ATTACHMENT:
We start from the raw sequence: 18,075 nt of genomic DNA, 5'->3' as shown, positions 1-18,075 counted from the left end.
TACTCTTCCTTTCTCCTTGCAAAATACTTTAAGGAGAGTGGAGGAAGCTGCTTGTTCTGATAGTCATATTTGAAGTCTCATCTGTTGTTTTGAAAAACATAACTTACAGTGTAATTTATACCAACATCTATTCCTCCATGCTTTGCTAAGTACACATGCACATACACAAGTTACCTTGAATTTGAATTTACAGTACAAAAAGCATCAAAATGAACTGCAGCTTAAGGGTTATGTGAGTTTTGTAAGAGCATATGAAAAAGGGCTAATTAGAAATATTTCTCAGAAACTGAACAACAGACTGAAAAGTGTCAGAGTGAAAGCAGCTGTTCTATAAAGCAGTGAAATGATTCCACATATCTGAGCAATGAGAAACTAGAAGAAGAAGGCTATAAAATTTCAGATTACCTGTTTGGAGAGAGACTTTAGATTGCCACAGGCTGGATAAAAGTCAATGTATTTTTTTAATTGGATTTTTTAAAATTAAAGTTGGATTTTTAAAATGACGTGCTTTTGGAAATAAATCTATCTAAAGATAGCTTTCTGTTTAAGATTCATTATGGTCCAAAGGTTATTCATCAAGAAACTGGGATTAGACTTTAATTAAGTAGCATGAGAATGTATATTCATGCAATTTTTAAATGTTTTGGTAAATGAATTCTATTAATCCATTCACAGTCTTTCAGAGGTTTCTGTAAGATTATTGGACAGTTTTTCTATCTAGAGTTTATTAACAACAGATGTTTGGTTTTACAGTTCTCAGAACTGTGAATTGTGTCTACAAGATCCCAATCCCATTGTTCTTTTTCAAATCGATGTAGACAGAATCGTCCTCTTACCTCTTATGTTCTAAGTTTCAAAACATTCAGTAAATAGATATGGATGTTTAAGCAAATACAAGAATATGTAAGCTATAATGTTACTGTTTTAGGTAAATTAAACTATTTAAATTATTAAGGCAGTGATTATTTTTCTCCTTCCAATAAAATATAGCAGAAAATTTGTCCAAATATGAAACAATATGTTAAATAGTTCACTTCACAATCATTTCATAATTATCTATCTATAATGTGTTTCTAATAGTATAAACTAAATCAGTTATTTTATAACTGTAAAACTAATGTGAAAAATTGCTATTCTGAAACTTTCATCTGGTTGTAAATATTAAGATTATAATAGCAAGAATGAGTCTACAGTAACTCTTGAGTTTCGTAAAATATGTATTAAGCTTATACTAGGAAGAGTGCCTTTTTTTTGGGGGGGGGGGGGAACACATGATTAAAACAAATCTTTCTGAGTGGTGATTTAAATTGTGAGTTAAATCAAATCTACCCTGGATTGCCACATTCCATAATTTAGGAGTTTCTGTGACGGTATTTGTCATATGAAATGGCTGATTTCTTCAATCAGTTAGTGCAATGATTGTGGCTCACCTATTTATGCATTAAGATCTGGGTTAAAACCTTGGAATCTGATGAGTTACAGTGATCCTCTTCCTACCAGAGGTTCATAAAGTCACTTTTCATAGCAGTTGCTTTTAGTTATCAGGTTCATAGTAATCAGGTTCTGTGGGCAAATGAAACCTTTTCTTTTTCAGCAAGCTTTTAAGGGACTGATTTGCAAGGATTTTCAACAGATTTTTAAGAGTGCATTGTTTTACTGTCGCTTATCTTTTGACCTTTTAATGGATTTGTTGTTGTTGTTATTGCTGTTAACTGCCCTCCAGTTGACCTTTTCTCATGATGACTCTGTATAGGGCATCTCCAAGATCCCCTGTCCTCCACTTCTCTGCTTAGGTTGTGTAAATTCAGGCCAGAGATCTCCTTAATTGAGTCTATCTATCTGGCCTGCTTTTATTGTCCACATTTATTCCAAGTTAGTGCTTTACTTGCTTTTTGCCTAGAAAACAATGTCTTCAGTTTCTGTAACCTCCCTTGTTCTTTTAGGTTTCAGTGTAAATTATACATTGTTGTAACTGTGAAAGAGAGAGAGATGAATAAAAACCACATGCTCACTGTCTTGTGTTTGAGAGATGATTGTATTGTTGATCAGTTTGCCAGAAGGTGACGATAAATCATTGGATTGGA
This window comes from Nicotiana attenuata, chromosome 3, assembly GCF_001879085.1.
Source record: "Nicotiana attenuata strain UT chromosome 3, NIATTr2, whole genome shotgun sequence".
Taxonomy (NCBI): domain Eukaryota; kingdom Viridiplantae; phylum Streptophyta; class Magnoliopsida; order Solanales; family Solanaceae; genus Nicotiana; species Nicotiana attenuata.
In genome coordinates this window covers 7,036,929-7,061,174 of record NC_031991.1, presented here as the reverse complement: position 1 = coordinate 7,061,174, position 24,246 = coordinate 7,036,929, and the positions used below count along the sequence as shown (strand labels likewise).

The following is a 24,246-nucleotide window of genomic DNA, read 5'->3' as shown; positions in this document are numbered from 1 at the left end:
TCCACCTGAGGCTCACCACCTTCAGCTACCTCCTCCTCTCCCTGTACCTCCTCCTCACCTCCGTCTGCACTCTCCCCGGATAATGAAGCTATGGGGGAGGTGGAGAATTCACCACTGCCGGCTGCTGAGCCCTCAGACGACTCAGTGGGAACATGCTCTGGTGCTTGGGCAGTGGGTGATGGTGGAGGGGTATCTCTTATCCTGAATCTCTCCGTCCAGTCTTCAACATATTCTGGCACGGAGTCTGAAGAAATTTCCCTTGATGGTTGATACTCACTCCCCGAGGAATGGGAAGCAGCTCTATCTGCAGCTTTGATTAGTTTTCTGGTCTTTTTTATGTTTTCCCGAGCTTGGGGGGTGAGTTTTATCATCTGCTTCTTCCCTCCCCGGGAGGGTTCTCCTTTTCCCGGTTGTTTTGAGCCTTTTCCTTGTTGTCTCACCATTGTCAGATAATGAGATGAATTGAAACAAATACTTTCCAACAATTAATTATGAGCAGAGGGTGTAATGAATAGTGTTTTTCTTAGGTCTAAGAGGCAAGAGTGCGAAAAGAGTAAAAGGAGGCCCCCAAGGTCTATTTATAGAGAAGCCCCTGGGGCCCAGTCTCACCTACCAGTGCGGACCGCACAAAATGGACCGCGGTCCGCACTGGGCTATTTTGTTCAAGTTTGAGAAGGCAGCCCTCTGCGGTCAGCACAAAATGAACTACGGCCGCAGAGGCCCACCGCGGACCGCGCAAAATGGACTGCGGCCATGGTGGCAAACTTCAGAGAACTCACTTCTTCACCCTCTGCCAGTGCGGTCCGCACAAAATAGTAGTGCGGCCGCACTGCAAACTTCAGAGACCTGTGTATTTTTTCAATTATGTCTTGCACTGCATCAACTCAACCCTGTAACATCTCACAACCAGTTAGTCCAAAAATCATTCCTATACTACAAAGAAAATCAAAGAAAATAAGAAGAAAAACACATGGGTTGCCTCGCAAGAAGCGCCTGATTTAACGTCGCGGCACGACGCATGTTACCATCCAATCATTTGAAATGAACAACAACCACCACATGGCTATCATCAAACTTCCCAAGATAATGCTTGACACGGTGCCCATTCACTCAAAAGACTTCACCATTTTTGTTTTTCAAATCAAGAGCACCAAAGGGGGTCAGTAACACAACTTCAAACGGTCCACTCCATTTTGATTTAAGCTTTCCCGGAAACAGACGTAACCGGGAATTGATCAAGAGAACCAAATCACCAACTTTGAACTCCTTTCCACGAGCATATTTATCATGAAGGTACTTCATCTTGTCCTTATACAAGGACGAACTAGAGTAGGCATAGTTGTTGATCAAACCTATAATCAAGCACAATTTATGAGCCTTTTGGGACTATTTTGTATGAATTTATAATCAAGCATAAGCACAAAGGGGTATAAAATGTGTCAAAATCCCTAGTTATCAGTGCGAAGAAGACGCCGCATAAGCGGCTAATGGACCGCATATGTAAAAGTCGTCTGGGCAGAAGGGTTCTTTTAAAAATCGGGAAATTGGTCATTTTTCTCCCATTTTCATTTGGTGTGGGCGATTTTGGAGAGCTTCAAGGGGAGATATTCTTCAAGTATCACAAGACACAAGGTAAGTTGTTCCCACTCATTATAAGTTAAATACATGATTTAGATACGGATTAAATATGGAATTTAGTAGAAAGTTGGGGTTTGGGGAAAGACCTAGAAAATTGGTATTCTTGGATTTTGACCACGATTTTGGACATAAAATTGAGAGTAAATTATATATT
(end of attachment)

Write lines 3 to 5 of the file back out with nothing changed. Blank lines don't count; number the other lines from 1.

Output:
This window comes from Nicotiana attenuata, chromosome 3, assembly GCF_001879085.1.
Source record: "Nicotiana attenuata strain UT chromosome 3, NIATTr2, whole genome shotgun sequence".
Taxonomy (NCBI): domain Eukaryota; kingdom Viridiplantae; phylum Streptophyta; class Magnoliopsida; order Solanales; family Solanaceae; genus Nicotiana; species Nicotiana attenuata.